Tea plant was brought into the country by the British in 1824 for non-commercial purposes and later developed to be a key export commodity out of (Ceylon) Sri Lanka.
Today Sri Lanka is the world’s 4th largest producer of tea and export revenue of tea contributes to around 2 percent of the country’s GDP. The industry provides employment through direct and indirect means closer to a million people.
In year 1965, Sri Lanka became the largest tea exporting country for the first time. In 1976 Sri Lanka Tea Board was founded. In the 1970s export of tea bags were also commenced by some producers. In 1982 production of green tea commenced. Total tea production grew to 300,000 metric tons by the year 2000.
Getting Tea under the commercial hub regulations
The below charts give some of the global number we studied during 2013 before amending the Finance Act 12 of 2013 to make way for the commercial hub regulations.
Have protectionists won?
Given the statusquo and the opportunity that won’t be there with us forever Minister of Finance in the 2016 budget speech for the first time formally announced the policy decision to open up the tea industry to develop the Tea Hub concept which would have made a mark difference in foreign exchange earnings to Sri Lanka among many other positive attributes such as attracting greater numbers of tourists, setting up of educational institutions, developing new brands and organising promotional carnivals etc.
However it seems that the protectionist lobby has once again won the day and have probably taken out the proposal out of the government’s agenda to develop a true tea hub via the commercial hub act. Sri Lanka is probably the true tea hub that has its own plantations, knowledgeand being the 4thlargestproducer and 3rd largest exporter in the world sitting in the best logistics corridor to be the number one distribution center of the region. But we are not! We have chosen to be the great bulk exporter for others to establish brands and hub!
Policy stuck inside the box
Now that Dubai, Singapore, Chennai, Indonesia, France and many other countries have joined the global blending and brand development distribution strategies, and countries like Australia and Canada are having Sydney tea festival and Vancouver tea festival it is unlikely that the second largest export item of Sri Lanka is going to expand in any large scale due to policy being stuck inside the box.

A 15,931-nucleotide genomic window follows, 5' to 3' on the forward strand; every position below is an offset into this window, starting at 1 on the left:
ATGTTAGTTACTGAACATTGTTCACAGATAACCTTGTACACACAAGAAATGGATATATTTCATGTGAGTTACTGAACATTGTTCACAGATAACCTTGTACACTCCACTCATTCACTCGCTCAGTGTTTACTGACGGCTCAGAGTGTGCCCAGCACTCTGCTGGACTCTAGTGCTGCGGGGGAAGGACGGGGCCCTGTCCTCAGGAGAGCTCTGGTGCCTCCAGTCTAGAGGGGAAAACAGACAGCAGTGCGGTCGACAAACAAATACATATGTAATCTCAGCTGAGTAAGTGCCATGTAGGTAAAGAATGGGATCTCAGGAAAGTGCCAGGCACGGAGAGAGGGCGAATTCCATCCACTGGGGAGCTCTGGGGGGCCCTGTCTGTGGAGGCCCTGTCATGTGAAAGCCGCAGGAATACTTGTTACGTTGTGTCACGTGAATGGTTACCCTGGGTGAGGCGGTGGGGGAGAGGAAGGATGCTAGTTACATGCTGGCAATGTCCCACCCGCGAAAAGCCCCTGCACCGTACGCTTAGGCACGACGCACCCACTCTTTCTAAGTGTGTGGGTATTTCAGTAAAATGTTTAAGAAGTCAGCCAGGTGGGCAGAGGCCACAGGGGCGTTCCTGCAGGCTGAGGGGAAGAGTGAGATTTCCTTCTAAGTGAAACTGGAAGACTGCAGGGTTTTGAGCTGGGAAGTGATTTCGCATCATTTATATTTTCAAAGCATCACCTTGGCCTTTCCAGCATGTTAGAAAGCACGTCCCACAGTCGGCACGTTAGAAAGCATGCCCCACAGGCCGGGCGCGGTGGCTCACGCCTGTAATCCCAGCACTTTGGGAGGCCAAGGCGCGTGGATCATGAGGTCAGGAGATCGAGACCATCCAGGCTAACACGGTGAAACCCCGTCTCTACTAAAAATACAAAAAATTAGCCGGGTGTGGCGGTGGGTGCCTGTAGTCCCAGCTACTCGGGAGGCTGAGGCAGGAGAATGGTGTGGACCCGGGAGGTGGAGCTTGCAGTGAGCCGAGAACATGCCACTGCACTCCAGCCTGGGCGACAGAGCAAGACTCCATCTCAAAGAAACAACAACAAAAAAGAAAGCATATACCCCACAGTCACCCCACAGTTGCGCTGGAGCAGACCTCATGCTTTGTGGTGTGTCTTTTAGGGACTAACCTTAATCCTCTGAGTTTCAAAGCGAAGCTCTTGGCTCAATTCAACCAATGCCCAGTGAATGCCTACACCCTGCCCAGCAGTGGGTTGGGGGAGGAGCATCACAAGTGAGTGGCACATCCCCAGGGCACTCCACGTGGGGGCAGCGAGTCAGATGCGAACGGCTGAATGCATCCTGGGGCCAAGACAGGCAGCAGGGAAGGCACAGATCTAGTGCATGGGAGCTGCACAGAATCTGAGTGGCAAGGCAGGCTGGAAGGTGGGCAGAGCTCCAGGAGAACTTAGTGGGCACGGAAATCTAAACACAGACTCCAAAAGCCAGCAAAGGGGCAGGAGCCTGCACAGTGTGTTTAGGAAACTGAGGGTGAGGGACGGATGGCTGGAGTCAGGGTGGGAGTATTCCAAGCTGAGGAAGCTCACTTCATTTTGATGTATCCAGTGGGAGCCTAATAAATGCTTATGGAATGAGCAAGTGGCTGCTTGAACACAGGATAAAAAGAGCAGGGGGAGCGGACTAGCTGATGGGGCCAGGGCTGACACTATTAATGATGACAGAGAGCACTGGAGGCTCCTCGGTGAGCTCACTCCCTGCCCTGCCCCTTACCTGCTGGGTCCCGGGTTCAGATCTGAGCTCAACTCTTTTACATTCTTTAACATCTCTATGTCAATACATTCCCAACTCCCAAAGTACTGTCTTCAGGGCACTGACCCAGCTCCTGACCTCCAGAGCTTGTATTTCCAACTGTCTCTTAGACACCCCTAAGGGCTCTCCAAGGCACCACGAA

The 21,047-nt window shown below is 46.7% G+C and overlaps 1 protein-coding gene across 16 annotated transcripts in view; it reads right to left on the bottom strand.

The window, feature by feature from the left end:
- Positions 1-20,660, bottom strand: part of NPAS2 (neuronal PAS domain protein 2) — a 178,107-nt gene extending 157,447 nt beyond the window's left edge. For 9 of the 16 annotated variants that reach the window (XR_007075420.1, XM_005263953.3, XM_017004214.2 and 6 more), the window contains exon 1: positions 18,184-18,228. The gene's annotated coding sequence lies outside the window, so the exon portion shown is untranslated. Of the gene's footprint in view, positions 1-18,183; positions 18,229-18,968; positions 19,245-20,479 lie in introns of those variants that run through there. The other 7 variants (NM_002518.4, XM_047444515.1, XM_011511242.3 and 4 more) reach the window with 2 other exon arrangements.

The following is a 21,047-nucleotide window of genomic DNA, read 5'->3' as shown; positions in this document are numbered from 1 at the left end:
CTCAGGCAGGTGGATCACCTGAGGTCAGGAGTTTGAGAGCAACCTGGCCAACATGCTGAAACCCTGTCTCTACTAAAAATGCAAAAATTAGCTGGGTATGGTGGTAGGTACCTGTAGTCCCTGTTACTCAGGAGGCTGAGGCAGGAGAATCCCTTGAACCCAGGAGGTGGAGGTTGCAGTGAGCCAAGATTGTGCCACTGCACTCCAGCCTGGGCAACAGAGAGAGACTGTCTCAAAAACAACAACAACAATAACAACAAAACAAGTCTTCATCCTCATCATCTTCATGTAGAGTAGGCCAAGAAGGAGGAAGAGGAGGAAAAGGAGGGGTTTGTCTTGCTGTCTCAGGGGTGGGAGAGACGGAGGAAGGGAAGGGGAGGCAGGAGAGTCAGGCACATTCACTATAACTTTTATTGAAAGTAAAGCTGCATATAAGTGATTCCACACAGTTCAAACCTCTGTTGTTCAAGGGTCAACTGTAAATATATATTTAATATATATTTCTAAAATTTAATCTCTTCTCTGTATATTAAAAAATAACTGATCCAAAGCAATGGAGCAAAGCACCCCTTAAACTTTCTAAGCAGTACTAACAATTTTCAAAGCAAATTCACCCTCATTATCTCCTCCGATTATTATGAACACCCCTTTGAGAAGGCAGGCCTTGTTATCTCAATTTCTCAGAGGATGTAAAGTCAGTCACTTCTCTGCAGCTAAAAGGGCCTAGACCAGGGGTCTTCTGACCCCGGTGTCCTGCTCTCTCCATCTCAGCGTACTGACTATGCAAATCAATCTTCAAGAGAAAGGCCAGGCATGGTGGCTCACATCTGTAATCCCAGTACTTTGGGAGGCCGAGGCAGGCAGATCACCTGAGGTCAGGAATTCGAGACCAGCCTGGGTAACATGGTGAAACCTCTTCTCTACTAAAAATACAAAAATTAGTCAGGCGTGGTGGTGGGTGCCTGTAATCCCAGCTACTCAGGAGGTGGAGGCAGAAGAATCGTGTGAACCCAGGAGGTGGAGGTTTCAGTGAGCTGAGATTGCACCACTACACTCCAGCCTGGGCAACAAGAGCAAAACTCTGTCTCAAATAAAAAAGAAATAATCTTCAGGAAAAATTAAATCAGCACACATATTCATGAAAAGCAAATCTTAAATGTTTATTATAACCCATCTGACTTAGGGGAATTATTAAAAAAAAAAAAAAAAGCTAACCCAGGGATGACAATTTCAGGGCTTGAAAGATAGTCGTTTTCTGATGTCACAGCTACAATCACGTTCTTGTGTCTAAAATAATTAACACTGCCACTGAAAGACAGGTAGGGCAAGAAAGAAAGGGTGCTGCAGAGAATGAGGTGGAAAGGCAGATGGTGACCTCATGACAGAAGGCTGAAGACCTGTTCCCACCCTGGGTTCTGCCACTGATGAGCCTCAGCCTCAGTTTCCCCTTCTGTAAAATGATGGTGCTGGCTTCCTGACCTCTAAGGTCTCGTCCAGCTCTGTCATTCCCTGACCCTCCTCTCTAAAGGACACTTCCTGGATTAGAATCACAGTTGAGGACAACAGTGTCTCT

Of course our competition who doesn’t produce tea will be very comfortable with the lethargic attitude of the Sri Lankan policy makers.
In the year 2013, we worked with authorities to develop the commercial hub concept which was originally strategised in year 2000 where the current HonFinance Minister Ravi Karunanayake too took the initiative to join us in a committee to change the land scape of the country in trading, shipping and logistics to build a better country. In 2013 given the complicated and the strong lobby against liberalization of trade we were successful in developing the commercial hub act which transformed the country that has a model of a “one country two systems for trading and logistics”.
Five companies are today successfully running the operations and are looking for more land for expansion.The only intention was to make Sri Lanka compete with Jebel Ali free zone and Singapore and some emerging transformations in India and providing a support agenda to the maritime hub concept given our unique location.
This model not only protected the protectionists but brand protection too was considered to give government a comfort zone to manage lobby pressure. However custom schedule B was blocking tea and cinnamon to be handled in the hub companies which are considered as offshore and are in the business of re exporting. We were all positive that a pro-business friendly government had taken over in 2015 and that many senior ministers were talking of game changing policies and saying good bye to protectionists, but we are yet to see the reforms taking off ground.
Lesson from the winds and the sands of Dubai